This post was originally published at http://www.hldataprotection.com/2017/08/articles/cybersecurity-data-breaches/cpr-appoints-new-cyber-panel-ahead-of-anticipated-increase-in-data-security-disputes – the Hogan Lovells Chronicle of Data Protection blog. It was also republished on the firm’s international arbitration blog, ARBlog and is republished here with permission.

CPR Launches New Cyber Panel Focused on Security Disputes and Related Insurance Claims

A cyber security breach occurs, possibly exposing consumer or other sensitive information. What happens next, at the corporate level?

Certainly underlying any serious cyber event are the questions of who is responsible, who is going to do what to remedy it and who is going to pay for it, including related insurance issues that will arise.

“With attacks occurring with both greater frequency and sophistication, smart companies and their counsel are adopting proactive strategies to prevent and/or resolve cyber-related disputes in a manner that best protects operations, customers and reputation,” said CPR President & CEO, Noah J. Hanft.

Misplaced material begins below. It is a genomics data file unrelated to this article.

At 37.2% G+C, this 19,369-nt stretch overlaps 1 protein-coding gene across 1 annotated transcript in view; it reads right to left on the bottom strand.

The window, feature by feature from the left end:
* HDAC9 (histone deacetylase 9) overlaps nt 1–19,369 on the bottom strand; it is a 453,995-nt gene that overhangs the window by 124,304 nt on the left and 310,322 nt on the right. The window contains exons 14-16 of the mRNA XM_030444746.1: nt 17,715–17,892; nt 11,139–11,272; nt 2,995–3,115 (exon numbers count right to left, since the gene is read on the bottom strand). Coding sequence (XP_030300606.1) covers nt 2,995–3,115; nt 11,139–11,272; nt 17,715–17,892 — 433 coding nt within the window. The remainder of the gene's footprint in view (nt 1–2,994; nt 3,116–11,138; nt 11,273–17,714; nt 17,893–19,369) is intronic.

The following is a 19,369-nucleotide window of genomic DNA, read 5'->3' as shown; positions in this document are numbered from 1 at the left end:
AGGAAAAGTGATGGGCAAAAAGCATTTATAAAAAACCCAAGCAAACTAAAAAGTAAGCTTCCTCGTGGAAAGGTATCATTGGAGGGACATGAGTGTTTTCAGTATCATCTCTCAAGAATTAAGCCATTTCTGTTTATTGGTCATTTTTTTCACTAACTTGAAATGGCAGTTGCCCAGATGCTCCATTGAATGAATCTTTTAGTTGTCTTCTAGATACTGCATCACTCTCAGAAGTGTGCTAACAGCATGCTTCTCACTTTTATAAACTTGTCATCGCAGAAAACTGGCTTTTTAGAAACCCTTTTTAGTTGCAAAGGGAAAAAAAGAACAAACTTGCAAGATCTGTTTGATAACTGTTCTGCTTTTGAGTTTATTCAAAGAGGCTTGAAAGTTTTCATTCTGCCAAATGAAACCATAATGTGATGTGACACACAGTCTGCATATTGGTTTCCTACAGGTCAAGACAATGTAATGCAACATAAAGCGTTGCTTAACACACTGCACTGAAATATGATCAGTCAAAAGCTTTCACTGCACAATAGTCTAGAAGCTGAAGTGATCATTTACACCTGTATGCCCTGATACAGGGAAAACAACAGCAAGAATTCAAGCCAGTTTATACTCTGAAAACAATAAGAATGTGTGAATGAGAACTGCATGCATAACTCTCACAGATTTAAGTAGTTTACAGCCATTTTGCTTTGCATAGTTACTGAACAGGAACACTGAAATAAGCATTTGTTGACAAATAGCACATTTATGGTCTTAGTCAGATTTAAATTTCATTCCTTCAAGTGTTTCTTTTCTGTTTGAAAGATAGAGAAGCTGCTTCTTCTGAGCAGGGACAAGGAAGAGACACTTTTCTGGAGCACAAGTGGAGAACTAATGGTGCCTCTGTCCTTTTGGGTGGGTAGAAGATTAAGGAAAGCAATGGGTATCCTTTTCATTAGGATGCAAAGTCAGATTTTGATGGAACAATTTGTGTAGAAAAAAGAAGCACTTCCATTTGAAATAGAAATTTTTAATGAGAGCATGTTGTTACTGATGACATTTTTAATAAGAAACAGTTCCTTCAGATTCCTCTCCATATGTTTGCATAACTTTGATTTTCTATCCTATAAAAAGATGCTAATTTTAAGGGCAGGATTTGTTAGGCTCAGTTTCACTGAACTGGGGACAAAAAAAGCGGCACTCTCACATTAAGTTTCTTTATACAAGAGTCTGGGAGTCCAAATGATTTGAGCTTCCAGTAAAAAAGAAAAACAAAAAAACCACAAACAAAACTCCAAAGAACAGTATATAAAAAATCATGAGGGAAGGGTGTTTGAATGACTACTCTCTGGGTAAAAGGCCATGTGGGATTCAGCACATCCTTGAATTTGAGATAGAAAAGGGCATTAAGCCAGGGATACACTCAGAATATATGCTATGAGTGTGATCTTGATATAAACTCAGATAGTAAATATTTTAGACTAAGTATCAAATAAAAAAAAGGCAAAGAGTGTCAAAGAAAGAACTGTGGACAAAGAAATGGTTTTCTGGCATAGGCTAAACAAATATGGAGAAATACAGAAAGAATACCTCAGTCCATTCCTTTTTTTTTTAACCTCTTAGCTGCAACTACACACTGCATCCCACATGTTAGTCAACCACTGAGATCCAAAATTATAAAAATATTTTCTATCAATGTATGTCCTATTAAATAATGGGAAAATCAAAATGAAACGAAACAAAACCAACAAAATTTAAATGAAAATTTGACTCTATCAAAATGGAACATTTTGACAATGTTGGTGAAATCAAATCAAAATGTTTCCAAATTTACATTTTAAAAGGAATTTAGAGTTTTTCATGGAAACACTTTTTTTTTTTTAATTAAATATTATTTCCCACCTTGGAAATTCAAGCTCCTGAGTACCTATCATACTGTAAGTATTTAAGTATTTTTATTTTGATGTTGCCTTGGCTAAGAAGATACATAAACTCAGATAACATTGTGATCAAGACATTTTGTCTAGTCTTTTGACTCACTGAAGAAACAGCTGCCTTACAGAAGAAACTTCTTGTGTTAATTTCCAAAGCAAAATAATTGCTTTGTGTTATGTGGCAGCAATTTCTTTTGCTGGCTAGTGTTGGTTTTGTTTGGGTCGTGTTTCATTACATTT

With CPR’s announcement, today, of a new CPR Cyber Panel, now those strategies can even more squarely include CPR, as well as thoughtful options outside of traditional litigation. The CPR Cyber Panel contains neutrals who are expert in data breaches and other cybersecurity issues, as well as those experienced in handling related insurance coverage disputes.

“Mediation of cyber security disputes and insurance claims if done by the right individuals can drive substantial value to all parties,” said Daniel Garrie, a longtime CPR Distinguished Neutral, Editor-in-Chief of Law & Cyber Warfare and CPR Cyber Panel member. “Of course, it is critical that your mediator have the mediation experience and real-world technical cyber expertise to ensure the right outcome. If done by the right individual supported by a quality ADR organization with strong rules and protocols, an entity will be able to realize the benefits a cyber security neutral.”